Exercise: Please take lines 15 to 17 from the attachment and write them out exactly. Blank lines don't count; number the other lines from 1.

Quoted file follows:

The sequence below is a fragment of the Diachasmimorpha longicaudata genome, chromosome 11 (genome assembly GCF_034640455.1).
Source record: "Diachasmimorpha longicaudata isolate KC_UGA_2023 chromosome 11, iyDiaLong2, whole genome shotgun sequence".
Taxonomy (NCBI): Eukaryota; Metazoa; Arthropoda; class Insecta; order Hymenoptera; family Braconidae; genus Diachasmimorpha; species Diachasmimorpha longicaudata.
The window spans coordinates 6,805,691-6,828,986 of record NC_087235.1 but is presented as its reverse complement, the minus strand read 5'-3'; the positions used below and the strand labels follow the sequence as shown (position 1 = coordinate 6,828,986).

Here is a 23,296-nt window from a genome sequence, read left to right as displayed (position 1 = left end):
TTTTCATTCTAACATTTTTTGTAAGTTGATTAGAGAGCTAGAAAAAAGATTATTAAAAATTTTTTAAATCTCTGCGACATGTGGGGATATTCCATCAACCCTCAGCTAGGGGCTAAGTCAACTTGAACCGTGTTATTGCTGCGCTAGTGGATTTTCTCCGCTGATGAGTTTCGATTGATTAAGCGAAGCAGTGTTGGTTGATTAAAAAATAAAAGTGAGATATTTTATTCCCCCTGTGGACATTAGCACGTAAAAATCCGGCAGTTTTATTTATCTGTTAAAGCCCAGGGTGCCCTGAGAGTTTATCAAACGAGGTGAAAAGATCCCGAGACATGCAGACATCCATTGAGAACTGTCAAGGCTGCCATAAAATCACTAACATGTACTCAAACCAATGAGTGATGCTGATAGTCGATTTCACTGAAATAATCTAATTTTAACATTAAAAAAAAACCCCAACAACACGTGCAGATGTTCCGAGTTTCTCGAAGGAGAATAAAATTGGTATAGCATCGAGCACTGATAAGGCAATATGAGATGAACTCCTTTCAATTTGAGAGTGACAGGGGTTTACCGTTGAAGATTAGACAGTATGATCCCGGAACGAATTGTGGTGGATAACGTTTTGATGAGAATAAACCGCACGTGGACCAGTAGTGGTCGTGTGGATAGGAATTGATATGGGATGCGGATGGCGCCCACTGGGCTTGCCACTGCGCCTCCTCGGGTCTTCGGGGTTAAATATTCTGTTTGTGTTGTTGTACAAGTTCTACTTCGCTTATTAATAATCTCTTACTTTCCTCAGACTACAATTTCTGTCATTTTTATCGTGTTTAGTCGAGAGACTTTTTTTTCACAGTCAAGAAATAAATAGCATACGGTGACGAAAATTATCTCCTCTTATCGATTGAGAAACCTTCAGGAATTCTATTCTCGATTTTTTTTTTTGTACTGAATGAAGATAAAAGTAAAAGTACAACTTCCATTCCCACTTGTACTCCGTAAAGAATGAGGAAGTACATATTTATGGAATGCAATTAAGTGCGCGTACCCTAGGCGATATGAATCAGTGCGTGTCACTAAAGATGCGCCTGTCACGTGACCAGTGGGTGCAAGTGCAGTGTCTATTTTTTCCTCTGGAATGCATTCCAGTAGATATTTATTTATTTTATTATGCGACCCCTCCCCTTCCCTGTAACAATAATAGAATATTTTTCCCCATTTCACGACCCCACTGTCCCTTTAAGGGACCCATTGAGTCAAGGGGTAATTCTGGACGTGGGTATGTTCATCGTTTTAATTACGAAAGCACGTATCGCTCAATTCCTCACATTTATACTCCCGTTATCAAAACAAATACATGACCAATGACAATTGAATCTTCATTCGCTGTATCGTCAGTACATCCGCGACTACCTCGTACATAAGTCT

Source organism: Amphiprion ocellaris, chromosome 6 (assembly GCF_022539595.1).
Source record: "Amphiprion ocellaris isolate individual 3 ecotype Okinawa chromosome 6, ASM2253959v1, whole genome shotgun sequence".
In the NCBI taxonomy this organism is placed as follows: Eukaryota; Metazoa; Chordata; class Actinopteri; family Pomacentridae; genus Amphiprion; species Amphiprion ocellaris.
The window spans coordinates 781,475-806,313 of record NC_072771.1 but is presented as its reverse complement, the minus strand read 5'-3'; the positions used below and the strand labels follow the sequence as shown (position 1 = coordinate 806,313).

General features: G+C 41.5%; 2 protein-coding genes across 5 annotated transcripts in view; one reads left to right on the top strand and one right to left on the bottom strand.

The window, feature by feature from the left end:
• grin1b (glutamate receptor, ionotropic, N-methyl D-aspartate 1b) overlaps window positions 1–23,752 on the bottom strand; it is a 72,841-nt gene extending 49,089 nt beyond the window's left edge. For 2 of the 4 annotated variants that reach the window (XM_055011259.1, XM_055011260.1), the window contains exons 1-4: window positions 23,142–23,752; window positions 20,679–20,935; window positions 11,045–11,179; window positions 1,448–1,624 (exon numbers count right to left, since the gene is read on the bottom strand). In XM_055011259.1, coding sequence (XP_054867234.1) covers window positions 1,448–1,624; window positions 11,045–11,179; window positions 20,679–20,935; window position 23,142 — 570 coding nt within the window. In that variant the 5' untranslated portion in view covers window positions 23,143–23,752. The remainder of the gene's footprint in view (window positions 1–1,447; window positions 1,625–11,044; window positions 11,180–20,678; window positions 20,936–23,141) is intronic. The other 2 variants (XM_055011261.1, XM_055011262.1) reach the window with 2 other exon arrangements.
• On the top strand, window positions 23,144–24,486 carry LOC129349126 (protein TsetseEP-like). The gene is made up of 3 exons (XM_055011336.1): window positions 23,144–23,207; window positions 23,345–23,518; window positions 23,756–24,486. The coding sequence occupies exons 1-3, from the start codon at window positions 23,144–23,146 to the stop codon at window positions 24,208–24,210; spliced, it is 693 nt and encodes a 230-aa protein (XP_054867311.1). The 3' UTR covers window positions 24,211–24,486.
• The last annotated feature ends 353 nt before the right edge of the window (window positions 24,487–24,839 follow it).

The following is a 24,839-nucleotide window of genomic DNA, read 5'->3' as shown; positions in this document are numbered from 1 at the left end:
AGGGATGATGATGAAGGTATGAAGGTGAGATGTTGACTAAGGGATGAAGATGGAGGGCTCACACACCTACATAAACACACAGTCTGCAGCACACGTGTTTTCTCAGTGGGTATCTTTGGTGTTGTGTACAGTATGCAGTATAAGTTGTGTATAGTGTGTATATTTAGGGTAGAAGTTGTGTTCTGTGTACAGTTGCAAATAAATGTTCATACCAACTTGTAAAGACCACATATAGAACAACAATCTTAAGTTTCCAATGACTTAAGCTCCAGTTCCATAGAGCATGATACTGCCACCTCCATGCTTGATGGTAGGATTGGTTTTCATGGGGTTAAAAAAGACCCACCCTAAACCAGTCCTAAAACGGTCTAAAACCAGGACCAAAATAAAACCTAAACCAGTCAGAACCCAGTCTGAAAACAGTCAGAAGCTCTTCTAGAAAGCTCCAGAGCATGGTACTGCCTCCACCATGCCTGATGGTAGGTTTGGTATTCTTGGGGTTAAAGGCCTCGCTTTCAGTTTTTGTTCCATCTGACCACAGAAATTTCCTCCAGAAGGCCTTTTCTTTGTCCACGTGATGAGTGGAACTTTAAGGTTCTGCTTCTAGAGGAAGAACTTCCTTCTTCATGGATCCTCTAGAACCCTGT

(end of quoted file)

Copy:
• The last annotated feature ends 353 nt before the right edge of the window (window positions 24,487–24,839 follow it).

The following is a 24,839-nucleotide window of genomic DNA, read 5'->3' as shown; positions in this document are numbered from 1 at the left end:
AGGGATGATGATGAAGGTATGAAGGTGAGATGTTGACTAAGGGATGAAGATGGAGGGCTCACACACCTACATAAACACACAGTCTGCAGCACACGTGTTTTCTCAGTGGGTATCTTTGGTGTTGTGTACAGTATGCAGTATAAGTTGTGTATAGTGTGTATATTTAGGGTAGAAGTTGTGTTCTGTGTACAGTTGCAAATAAATGTTCATACCAACTTGTAAAGACCACATATAGAACAACAATCTTAAGTTTCCAATGACTTAAGCTCCAGTTCCATAGAGCATGATACTGCCACCTCCATGCTTGATGGTAGGATTGGTTTTCATGGGGTTAAAAAAGACCCACCCTAAACCAGTCCTAAAACGGTCTAAAACCAGGACCAAAATAAAACCTAAACCAGTCAGAACCCAGTCTGAAAACAGTCAGAAGCTCTTCTAGAAAGCTCCAGAGCATGGTACTGCCTCCACCATGCCTGATGGTAGGTTTGGTATTCTTGGGGTTAAAGGCCTCGCTTTCAGTTTTTGTTCCATCTGACCACAGAAATTTCCTCCAGAAGGCCTTTTCTTTGTCCACGTGATGAGTGGAACTTTAAGGTTCTGCTTCTAGAGGAAGAACTTCCTTCTTCATGGATCCTCTAGAACCCTGT